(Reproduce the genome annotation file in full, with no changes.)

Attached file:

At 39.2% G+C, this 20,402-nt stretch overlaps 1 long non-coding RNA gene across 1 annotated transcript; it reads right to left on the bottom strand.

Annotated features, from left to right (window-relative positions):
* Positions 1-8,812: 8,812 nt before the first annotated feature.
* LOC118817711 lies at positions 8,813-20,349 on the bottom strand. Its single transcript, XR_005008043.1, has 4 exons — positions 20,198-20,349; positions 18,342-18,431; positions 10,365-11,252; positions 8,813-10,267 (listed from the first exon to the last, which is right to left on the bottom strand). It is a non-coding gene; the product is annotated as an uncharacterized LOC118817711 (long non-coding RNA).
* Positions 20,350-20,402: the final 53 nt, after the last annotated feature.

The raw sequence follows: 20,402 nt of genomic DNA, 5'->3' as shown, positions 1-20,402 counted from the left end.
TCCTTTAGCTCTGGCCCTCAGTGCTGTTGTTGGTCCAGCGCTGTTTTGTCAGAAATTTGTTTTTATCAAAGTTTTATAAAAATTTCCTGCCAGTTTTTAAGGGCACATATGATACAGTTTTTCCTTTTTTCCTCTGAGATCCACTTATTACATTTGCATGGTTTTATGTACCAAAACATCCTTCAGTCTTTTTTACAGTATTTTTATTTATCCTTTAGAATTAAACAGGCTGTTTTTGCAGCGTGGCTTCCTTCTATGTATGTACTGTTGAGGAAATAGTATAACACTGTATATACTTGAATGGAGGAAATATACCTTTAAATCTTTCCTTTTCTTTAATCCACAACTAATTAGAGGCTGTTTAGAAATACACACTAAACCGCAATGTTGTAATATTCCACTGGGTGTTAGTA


At 39.2% G+C, this 20,402-nt stretch overlaps 1 long non-coding RNA gene across 1 annotated transcript; it reads right to left on the bottom strand.

Annotated features, from left to right (window-relative positions):
* Positions 1-8,812: 8,812 nt before the first annotated feature.
* LOC118817711 lies at positions 8,813-20,349 on the bottom strand. Its single transcript, XR_005008043.1, has 4 exons — positions 20,198-20,349; positions 18,342-18,431; positions 10,365-11,252; positions 8,813-10,267 (listed from the first exon to the last, which is right to left on the bottom strand). It is a non-coding gene; the product is annotated as an uncharacterized LOC118817711 (long non-coding RNA).
* Positions 20,350-20,402: the final 53 nt, after the last annotated feature.

The raw sequence follows: 20,402 nt of genomic DNA, 5'->3' as shown, positions 1-20,402 counted from the left end.
TCCTTTAGCTCTGGCCCTCAGTGCTGTTGTTGGTCCAGCGCTGTTTTGTCAGAAATTTGTTTTTATCAAAGTTTTATAAAAATTTCCTGCCAGTTTTTAAGGGCACATATGATACAGTTTTTCCTTTTTTCCTCTGAGATCCACTTATTACATTTGCATGGTTTTATGTACCAAAACATCCTTCAGTCTTTTTTACAGTATTTTTATTTATCCTTTAGAATTAAACAGGCTGTTTTTGCAGCGTGGCTTCCTTCTATGTATGTACTGTTGAGGAAATAGTATAACACTGTATATACTTGAATGGAGGAAATATACCTTTAAATCTTTCCTTTTCTTTAATCCACAACTAATTAGAGGCTGTTTAGAAATACACACTAAACCGCAATGTTGTAATATTCCACTGGGTGTTAGTA